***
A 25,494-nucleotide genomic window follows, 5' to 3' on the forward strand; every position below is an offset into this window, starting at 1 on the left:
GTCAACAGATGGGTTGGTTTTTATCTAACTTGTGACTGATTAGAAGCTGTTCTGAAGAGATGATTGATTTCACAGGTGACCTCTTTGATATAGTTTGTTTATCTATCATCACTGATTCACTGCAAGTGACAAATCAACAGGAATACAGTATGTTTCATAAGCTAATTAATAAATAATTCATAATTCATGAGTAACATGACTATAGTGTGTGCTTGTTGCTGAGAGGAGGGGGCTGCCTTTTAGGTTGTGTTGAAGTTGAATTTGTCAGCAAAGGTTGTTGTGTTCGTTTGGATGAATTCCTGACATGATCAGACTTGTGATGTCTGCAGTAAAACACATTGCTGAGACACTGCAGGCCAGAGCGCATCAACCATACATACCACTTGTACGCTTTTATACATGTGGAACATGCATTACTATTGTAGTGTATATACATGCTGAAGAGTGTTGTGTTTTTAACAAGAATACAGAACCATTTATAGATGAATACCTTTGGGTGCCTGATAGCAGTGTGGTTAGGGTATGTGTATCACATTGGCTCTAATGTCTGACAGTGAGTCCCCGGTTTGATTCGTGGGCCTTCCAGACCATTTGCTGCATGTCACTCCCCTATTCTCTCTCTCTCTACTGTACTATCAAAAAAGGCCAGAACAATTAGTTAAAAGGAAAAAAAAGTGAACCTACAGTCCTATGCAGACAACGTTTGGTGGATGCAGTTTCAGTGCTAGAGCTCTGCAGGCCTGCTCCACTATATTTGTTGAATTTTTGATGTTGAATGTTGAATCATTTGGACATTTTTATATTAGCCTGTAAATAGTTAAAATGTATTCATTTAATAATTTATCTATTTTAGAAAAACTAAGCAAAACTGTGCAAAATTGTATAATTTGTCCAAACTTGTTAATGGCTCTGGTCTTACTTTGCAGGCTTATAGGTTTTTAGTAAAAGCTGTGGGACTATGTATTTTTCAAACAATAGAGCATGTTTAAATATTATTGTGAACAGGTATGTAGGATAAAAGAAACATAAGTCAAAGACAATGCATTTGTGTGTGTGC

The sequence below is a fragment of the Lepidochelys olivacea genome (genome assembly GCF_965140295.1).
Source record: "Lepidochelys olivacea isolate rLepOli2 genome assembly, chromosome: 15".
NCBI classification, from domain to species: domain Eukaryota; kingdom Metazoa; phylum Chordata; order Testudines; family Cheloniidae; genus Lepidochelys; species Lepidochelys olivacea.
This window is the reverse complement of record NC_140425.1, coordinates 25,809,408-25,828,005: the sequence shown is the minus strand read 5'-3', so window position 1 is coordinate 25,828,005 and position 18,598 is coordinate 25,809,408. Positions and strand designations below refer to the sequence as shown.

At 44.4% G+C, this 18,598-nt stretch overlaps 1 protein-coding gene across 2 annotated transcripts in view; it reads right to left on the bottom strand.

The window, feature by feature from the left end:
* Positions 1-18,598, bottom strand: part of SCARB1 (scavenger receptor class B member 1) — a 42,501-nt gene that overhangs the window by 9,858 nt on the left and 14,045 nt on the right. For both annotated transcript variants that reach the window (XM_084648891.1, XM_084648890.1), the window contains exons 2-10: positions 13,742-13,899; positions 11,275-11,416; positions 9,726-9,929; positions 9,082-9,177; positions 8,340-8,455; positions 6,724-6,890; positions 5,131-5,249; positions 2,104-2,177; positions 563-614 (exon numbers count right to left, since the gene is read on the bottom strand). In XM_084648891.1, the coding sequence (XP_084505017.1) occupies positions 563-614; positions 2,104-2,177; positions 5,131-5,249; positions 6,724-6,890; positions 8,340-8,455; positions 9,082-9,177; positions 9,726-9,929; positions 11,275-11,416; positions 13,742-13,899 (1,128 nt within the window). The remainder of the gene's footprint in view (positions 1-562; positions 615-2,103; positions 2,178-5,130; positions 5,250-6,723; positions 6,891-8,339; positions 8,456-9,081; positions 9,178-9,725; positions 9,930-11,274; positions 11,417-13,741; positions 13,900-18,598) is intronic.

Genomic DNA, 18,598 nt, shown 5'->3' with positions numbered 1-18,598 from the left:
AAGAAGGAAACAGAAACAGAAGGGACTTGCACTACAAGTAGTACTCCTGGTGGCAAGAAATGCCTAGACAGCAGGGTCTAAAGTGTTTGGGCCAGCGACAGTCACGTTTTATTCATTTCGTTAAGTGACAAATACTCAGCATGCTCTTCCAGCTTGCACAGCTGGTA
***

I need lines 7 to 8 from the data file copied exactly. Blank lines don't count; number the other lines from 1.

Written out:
At 44.4% G+C, this 18,598-nt stretch overlaps 1 protein-coding gene across 2 annotated transcripts in view; it reads right to left on the bottom strand.

The window, feature by feature from the left end: